When Sony announced its first digital dslr I was immediately interested because it meant I would be able to use my Minolta lenses with the a100 – not that I had many, but I would be able to supplement the kit lens with a 50mm prime and the lovely soft 75-200 Zeiss Jena.
After the a100 I moved to the a580 and now use a full-frame A mount a99. My portrait lens of choice with this camera is a Sigma 1.4 85mm.
Another reason I was rather slow to acquire professional quality gear was that for much of my early life I considered myself primarily a writer, rather than a photographer. While I was researching my novel about Melville and Hawthorne and later writing my biography of Tennyson, I had a membership card for the University of Sussex library and would bring back big bags loaded with relevant titles, but usually found room as well for two or three oversize photography monographs.
I had always studied the lives of artists (Gauguin, Van Gogh, Vuillard, Cezanne, Turner) and now studied the lives of photographers (Weston, Adams, Stieglitz).
Likewise I had always had an interested in fashion magazines, despite maintaining the most unfashionable personal appearance. Without being aware of it, I realise that what I was admiring was the styling and creativity that goes into the best fashion shoots.
I have a very low tolerance for non-figurative, abstract art. My favourite paintings are portraits, or at least paintings that contain a human figure.
So as soon as I had rid myself of a fulltime salaried position in education I knew that I wanted to devote much of that freed-up time to taking photographs. I had never been in a studio or worked with studio lights until February last year (2014). A short, very well taught introductory workshop and the highly functional internet modelling website Purpleport provided me with plenty of shooting experience with models and make-up artists.
Two or three group shoots and a couple of catwalk shows along the way and I was well and truly hooked.
I’m 63 going close on 64 but in portrait and fashion photography terms feel more like 23/24. I know I have some things to prove. Models are apt to refer to men in my age bracket who want to work with them but have no particular prowess as photographers as gwc’s (guys with cameras) so at one elementary level I want to photographs and build a portfolio that emphatically states “NOT a gwc”.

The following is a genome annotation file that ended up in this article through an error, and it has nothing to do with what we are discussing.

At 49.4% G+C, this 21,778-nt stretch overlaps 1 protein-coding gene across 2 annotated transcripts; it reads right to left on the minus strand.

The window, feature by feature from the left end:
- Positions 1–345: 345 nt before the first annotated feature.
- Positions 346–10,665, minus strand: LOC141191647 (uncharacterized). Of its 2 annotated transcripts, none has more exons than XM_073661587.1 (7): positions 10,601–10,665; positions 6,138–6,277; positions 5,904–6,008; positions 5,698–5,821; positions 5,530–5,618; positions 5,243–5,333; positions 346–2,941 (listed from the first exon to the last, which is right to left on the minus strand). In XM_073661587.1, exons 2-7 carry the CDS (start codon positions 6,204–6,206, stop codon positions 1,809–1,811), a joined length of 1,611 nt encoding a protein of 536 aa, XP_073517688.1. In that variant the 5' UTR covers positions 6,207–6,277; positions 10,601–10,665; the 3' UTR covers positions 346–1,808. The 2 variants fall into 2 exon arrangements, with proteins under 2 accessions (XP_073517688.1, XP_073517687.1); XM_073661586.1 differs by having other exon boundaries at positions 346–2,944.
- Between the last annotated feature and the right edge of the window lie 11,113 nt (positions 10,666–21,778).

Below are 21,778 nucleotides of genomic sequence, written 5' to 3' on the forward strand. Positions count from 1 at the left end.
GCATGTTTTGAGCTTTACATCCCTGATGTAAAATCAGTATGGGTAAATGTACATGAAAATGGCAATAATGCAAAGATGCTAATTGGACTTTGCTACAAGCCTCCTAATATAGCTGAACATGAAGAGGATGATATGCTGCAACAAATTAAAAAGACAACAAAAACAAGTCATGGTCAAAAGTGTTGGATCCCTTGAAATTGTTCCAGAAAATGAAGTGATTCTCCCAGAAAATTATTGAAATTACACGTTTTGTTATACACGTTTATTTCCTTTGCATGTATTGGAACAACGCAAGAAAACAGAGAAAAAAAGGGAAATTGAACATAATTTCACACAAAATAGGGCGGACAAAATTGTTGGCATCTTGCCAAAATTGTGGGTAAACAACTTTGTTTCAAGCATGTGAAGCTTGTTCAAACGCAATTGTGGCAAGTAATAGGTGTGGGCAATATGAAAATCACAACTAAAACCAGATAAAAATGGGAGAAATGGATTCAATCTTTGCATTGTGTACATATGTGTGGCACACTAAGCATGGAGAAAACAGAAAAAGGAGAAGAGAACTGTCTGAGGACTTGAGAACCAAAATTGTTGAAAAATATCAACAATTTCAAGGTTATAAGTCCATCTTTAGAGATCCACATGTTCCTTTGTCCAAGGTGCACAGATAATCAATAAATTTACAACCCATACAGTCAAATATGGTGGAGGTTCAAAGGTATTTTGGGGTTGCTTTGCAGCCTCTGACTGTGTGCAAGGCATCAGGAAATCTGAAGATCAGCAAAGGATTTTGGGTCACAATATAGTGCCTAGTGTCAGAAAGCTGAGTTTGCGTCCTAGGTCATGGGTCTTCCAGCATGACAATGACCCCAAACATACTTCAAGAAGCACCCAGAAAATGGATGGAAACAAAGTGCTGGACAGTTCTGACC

I have an ambitious streak and a desire, not to be approved, but to be respected for an ability to produce work that is worth looking at.
I like to take photographs because every now and then I feel I produce a photograph that stands the test of scrutiny – and that is a richly satisfying thing to be able to do.
Which is 1200+ words of saying more or less the same thing as my original inadequate muttering, which at least had the merit of brevity.
So, good enough after all: I like to take photographs that are pleasing to look at. Just that.
But thanks, Nina, for prompting these extra thoughts.
It’s time I summarised the shoots I have done in the first six months of this year, and will be doing that in three instalments – coming next, Jan/Feb 2015.
It was good to see a selection of Ryan Schude‘s carefully choreographed work featured in yesterday’s Observer magazine…
Pool parties, teenage riots, trailer parks, vintage Fords and a toaster in the bath … for a decade, Ryan Schude has photographed raucous snapshots of America, making hedonistic tableaux that turn partying into a fine art
First inspired by the timeless portraits of Hollywood greats such as Rita Hayworth, Greta Garbo and Marilyn Monroe, Stefano first began photographing women at the age of 13. After a short diversion into travel and landscape photography in his late teens Stefano returned to his first passion, editorial fashion, in 2007.
On Sunday, May 3, 2015 from 1 to 3 p.m. the Gunn Museum in Washington, Connecticut will host a free opening reception for their new exhibit, Between Two Worlds: The Photography of Nell Dorr.
This retrospective exhibit commemorates the 50th anniversary of the Horace Mann School’s John Dorr Nature Laboratory in Washington and the 75th anniversary of the Dorr Foundation. Nell Dorr’s photographs and artifacts from the Massillon Museum in Ohio, the Amon Carter Museum of American Art in Texas, and area residents are featured in this show. New touch screen technology has been incorporated into the exhibit allowing visitors to watch friends and descendants share their stories about Nell Dorr and the lasting impact that she made on their lives and our town.